Jaguar Land Rover tech to help drivers avoid red lights

by Rachell Burgess, Autocar UK 15 Nov 2018

Jaguar Land Rover is trialling new technology which is intended to help drivers avoid getting stuck at red lights, improving congestion and reducing emissions.

The Green Light Optimal Speed Advisory (GLOSA) technology tells the driver the required speed to avoid getting stuck at traffic lights and works using vehicle-to-infrastructure tech that connects cars to traffic lights.

It is currently being trialled on an F-Pace, as part of a larger autonomous and connected driving project, Autodrive, that Jaguar Land Rover is a part of alongside other car makers such as Ford.  

JLR told Autocar UK that the technology should be on production cars within the next three to five years. A spokesman said: “From a technical point of view, we’re ready but the infrastructure required is not.”

He added that the West Midlands is likely to see this technology in the near future as it is home to one of the major connected and autonomous testbeds in the UK (along with Milton Keynes) as well as various 5G trials, which are vital for this technology to work.

JLR is not the first to publicise that it is using this technology. Ford, as part of the same Autodrive project, announced it was trialling GLOSA on a Mondeo hybrid in 2016. Meanwhile, Volvo has previously announced it is also developing the technology, but there has been no word of trials on public roads.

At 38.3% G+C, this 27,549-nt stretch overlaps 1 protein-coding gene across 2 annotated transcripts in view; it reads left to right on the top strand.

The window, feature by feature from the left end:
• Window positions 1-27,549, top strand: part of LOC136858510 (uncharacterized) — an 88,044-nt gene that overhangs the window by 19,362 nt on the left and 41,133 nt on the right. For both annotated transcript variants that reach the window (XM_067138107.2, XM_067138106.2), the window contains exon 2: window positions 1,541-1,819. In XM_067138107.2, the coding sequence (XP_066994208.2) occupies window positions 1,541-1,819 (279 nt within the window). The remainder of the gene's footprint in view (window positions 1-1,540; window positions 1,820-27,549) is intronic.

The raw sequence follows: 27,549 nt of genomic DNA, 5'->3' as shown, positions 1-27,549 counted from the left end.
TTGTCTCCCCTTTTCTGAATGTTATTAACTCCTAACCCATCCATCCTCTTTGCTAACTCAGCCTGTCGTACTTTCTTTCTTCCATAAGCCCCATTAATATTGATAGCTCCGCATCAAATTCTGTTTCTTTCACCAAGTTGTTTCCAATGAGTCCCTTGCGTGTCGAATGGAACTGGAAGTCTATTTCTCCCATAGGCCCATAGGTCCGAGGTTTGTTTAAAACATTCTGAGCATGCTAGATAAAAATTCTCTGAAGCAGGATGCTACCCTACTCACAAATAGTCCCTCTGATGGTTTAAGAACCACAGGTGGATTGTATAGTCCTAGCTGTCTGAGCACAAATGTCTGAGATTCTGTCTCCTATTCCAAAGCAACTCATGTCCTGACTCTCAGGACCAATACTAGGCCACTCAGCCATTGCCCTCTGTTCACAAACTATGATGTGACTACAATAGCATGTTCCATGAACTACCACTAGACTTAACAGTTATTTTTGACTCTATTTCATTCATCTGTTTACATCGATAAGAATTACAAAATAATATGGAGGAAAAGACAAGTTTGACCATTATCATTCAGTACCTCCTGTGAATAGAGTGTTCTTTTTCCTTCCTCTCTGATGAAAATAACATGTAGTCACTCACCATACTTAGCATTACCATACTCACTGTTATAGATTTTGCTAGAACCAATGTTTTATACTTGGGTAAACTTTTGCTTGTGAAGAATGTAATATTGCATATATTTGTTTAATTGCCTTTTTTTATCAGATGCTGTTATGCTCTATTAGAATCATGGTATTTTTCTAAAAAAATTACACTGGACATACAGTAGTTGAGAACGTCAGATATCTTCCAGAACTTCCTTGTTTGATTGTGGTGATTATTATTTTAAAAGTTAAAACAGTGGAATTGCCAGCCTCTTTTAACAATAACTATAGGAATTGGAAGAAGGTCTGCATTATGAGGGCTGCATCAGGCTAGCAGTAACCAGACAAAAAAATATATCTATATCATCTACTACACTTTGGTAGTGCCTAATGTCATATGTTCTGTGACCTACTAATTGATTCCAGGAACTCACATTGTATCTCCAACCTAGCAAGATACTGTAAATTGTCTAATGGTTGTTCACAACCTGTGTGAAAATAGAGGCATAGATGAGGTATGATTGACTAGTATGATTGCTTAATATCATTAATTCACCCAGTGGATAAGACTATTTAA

The traffic light detection system is intended, said JLR, to slash the time commuters spend in traffic. It is one of a number of technologies currently being tested by the car maker to achieve this goal. For example, Intersection Collision Warning alerts drivers when it is unsafe to move forward at junctions.

Oriol Quintana-Morales, JLR connected technology engineer, said: “This cutting-edge technology will radically reduce the time we waste at traffic lights.  It has the potential to revolutionise driving by creating safe, free-flowing cities that take the stress out of commuting.” 

Also read: Ford’s connected vehicle technology could make traffic signals obsolete